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Disney Looks to Reanimate Russian Cartoon Sector

Published: May 2, 2006 (Issue # 1166)


MOSCOW Walt Disney Studios and other foreign moviemakers are looking to breathe new life into Russias deflated cartoon industry. Their interest has been piqued by booming box-office receipts, a rise in new and renovated movie theaters and, more generally, economic growth, which has created more leisure time for the countrys nascent middle class.

Last year, box-office receipts throughout the former Soviet Union were about $350 million, according to industry estimates. That figure is likely to jump to $415 million this year.

While those numbers pale in comparison to the United States the Motion Picture Association of America reports that Americans spent $9 billion at the box office in 2005 they represent a new beginning for Russia.

Shortly after the Soviet collapse, the states animation studio, Soyuzmultfilm, more or less dissolved. Technically, Soyuzmultfilm still exists, but for all intents and purposes, it has been long dead.

Andrei Dobrunov, head of the animation studio Solnechny Dom, recalled that under the Soviets, Soyuzmultfilm had as many as 400 animators and other staff on its rolls.

Today, said Akop Kirakosyan, Soyuzmultfilms director, the studio employs no full-time animators. Nowadays, everybody is a freelancer, he said.

Dobrunov said it had been his dream since the late 1990s to make a movie about early Slavic history. But at the time, he said, finding the seed money and the people to make his movie a reality was an uphill battle.

He started Solnechny Dom in 1999 without much capital or many animators. Over the next few years, he cobbled together $5 million from a private investor whom he declined to name and 120 artists.

Persuading people was colossal work, he said. I had to recruit people and went to Europe to meet our artists. Not everybody believed wed get the financing.

Eventually, Dobrunov was able to piece together a staff from the United States, Britain and Hungary.

Six years later, after much blood, sweat and tears, he completed his first animated film: Prince Vladimir.

The film has been a colossal success for a Russian-made animated production, reeling in more than $5 million since it was released in late February.

Today, Prince Vladimir is the most successful Russian-made animated film ever. In box-office receipts, it trails only Madagascar, the 2005 DreamWorks production that garnered $8 million throughout the former Soviet Union.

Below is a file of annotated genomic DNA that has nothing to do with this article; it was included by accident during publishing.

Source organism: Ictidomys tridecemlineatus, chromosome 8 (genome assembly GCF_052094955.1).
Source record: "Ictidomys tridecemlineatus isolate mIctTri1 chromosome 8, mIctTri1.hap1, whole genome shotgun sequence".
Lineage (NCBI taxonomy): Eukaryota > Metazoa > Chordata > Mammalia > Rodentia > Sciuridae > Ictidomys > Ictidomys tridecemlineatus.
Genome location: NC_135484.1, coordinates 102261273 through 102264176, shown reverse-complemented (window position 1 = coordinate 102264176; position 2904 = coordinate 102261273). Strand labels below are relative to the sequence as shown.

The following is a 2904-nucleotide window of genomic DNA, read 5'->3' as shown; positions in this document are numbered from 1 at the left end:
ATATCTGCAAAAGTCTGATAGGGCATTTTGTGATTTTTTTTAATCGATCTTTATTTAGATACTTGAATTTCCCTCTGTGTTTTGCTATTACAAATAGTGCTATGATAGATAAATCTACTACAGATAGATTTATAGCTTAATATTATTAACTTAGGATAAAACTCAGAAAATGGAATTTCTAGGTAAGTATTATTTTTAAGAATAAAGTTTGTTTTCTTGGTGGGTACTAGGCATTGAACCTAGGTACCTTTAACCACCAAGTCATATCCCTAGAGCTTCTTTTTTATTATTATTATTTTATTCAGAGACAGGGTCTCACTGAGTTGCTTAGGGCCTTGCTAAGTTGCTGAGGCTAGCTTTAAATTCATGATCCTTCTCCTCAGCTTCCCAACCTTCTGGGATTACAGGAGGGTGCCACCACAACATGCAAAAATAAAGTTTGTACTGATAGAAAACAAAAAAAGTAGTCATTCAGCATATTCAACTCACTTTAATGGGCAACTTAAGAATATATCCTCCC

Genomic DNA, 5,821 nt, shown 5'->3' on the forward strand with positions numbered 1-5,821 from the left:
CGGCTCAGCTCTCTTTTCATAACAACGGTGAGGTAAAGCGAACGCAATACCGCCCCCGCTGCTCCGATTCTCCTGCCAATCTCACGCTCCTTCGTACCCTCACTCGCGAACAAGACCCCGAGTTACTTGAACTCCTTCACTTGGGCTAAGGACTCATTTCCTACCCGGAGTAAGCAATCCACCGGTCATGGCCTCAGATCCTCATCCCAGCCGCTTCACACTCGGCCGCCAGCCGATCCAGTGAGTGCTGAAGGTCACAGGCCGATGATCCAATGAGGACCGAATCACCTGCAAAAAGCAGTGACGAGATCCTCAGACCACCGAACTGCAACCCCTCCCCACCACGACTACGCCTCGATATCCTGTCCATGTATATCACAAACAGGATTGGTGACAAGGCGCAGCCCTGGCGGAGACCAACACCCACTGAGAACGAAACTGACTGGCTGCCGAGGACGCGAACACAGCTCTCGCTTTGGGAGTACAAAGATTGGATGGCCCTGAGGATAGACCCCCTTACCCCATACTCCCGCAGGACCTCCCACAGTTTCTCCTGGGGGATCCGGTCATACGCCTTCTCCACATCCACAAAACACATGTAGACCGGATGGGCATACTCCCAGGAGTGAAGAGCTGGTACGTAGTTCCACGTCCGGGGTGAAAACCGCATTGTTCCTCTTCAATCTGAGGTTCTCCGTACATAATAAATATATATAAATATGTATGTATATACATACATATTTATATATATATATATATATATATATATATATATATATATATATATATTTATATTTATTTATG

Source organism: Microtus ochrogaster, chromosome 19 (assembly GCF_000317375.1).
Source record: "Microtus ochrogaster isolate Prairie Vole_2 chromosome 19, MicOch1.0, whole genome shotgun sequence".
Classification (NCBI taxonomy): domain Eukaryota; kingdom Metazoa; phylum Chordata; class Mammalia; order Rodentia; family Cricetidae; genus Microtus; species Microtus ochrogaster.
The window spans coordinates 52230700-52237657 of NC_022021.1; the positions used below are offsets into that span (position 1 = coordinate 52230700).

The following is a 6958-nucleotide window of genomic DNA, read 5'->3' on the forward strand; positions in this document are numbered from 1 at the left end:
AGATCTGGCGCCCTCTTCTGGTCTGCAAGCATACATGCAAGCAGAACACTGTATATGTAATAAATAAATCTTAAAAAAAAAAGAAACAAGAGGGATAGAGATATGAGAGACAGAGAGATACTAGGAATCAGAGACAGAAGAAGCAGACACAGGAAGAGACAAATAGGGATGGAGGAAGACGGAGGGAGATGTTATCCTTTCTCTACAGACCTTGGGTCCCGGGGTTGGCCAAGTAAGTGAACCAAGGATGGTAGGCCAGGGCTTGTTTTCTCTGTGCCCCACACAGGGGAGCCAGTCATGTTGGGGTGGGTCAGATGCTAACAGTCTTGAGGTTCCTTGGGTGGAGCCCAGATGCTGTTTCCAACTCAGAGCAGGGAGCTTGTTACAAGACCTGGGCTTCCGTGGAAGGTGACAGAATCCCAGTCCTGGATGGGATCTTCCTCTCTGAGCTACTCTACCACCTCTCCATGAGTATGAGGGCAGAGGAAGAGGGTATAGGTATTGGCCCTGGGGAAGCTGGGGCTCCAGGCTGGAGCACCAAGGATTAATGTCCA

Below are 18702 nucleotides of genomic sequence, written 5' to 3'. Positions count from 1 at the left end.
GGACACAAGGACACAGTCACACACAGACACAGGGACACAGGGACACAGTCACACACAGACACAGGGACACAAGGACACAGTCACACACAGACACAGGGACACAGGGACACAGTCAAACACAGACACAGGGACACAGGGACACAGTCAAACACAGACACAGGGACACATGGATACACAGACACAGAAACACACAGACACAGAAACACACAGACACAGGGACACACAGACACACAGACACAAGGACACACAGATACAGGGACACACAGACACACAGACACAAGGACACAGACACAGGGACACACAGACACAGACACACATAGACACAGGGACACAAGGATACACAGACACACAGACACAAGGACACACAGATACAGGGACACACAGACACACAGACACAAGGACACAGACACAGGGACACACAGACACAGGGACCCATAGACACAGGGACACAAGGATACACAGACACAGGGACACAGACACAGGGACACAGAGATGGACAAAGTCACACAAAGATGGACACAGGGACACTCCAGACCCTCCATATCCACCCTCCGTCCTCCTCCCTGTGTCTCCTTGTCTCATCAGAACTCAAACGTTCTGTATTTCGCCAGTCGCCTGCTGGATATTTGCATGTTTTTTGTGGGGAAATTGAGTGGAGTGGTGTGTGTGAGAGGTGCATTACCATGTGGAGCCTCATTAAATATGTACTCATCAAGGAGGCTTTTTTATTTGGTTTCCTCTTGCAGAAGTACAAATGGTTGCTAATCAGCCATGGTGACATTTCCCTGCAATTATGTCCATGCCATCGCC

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ALL ABOUT TOWN

Saturday, Nov. 1


The men and women who dedicate their lives to fitness get their chance to compete for the title of best body in Russia at todays Grand Prix Fitness House PRO, the nations premier bodybuilding competition. Not only will men and women be competing for thousands of dollars in prizes and a trip to represent their nation at Mr. Olympia but sporting goods and nutritional supplements will also be available for sale. Learn more about the culture of the Indian subcontinent during Diwali, the annual festival of lights that will be celebrated in St. Petersburg this weekend at the Culture Palace on Tambovskaya Ul. For 100 rubles ($2.40), festival-goers listen to Indian music, try on traditional Indian outfits and sample dishes highlighting the culinary diversity of the billion-plus people in the South Asian superpower.



Sunday, Nov. 2


Check out the latest video and interactive games at the Gaming Festival at the Mayakovsky Library ending today. Meet with the developers of the popular and learn more about their work, or learn how to play one of their creations with the opportunity to ask the creators themselves about the exact rules.



Monday, Nov. 3


Non-athletes can get feed their need for competition without breaking a sweat at the Rock-Paper-Scissors tournament this evening at the Cube Bar at Lomonosova 1. Referees will judge the validity of each matchup award points to winners while the citys elite fight for the chance to be called the best of the best. Those hoping to play must arrange a team beforehand and pay 200 rubles ($4.80) to enter.



Tuesday, Nov. 4


Attend the premiere of Canadian director Xavier Dolans latest film Mommy at the Avrora theater this evening. The fifth picture from the 25-year-old, it is the story of an unruly teenager but the most alluring (or unappealing) aspect is the way the film was shot: in a 1:1 format that is more reminiscent of Instagram videos than cinematic art. Tickets cost 400 rubles ($9.60) and snacks and drinks will be available.



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